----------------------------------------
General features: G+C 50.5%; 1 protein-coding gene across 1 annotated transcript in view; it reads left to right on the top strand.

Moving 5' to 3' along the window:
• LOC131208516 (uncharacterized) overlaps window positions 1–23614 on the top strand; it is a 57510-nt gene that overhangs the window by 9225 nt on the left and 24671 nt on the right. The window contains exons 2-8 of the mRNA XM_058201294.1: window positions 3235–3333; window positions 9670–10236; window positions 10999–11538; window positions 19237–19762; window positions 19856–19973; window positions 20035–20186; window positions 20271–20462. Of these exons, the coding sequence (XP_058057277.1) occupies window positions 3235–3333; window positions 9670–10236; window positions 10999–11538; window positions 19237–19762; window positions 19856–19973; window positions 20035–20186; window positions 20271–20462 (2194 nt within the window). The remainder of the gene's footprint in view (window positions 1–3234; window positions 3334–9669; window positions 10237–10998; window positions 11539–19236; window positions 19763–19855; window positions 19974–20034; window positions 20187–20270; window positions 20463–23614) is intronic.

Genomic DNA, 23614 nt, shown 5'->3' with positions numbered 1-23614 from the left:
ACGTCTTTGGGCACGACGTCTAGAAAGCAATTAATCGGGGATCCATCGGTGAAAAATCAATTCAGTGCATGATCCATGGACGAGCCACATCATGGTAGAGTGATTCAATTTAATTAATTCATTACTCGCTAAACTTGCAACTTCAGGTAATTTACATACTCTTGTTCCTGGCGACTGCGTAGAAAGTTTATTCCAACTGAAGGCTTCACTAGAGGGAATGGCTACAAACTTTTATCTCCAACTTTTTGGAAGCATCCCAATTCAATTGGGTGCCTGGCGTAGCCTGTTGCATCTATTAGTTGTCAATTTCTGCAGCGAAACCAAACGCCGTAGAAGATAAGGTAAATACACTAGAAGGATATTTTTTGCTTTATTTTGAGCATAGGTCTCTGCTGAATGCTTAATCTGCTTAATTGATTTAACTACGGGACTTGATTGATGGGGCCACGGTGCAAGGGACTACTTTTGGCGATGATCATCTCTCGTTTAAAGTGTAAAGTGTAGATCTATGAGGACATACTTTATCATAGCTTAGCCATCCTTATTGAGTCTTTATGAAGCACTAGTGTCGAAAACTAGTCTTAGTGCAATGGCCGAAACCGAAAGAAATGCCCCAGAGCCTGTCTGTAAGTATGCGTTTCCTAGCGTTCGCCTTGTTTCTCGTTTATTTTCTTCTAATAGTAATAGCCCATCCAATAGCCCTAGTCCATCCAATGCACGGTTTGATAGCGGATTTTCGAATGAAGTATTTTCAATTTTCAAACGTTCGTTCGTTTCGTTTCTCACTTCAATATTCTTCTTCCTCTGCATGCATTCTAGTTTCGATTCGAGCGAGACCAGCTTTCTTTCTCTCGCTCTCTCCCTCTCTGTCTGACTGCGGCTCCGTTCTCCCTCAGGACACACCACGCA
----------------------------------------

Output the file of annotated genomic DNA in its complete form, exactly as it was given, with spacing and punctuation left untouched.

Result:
General features: G+C 50.5%; 1 protein-coding gene across 1 annotated transcript in view; it reads left to right on the top strand.

Moving 5' to 3' along the window:
• LOC131208516 (uncharacterized) overlaps window positions 1–23614 on the top strand; it is a 57510-nt gene that overhangs the window by 9225 nt on the left and 24671 nt on the right. The window contains exons 2-8 of the mRNA XM_058201294.1: window positions 3235–3333; window positions 9670–10236; window positions 10999–11538; window positions 19237–19762; window positions 19856–19973; window positions 20035–20186; window positions 20271–20462. Of these exons, the coding sequence (XP_058057277.1) occupies window positions 3235–3333; window positions 9670–10236; window positions 10999–11538; window positions 19237–19762; window positions 19856–19973; window positions 20035–20186; window positions 20271–20462 (2194 nt within the window). The remainder of the gene's footprint in view (window positions 1–3234; window positions 3334–9669; window positions 10237–10998; window positions 11539–19236; window positions 19763–19855; window positions 19974–20034; window positions 20187–20270; window positions 20463–23614) is intronic.

Genomic DNA, 23614 nt, shown 5'->3' with positions numbered 1-23614 from the left:
ACGTCTTTGGGCACGACGTCTAGAAAGCAATTAATCGGGGATCCATCGGTGAAAAATCAATTCAGTGCATGATCCATGGACGAGCCACATCATGGTAGAGTGATTCAATTTAATTAATTCATTACTCGCTAAACTTGCAACTTCAGGTAATTTACATACTCTTGTTCCTGGCGACTGCGTAGAAAGTTTATTCCAACTGAAGGCTTCACTAGAGGGAATGGCTACAAACTTTTATCTCCAACTTTTTGGAAGCATCCCAATTCAATTGGGTGCCTGGCGTAGCCTGTTGCATCTATTAGTTGTCAATTTCTGCAGCGAAACCAAACGCCGTAGAAGATAAGGTAAATACACTAGAAGGATATTTTTTGCTTTATTTTGAGCATAGGTCTCTGCTGAATGCTTAATCTGCTTAATTGATTTAACTACGGGACTTGATTGATGGGGCCACGGTGCAAGGGACTACTTTTGGCGATGATCATCTCTCGTTTAAAGTGTAAAGTGTAGATCTATGAGGACATACTTTATCATAGCTTAGCCATCCTTATTGAGTCTTTATGAAGCACTAGTGTCGAAAACTAGTCTTAGTGCAATGGCCGAAACCGAAAGAAATGCCCCAGAGCCTGTCTGTAAGTATGCGTTTCCTAGCGTTCGCCTTGTTTCTCGTTTATTTTCTTCTAATAGTAATAGCCCATCCAATAGCCCTAGTCCATCCAATGCACGGTTTGATAGCGGATTTTCGAATGAAGTATTTTCAATTTTCAAACGTTCGTTCGTTTCGTTTCTCACTTCAATATTCTTCTTCCTCTGCATGCATTCTAGTTTCGATTCGAGCGAGACCAGCTTTCTTTCTCTCGCTCTCTCCCTCTCTGTCTGACTGCGGCTCCGTTCTCCCTCAGGACACACCACGCA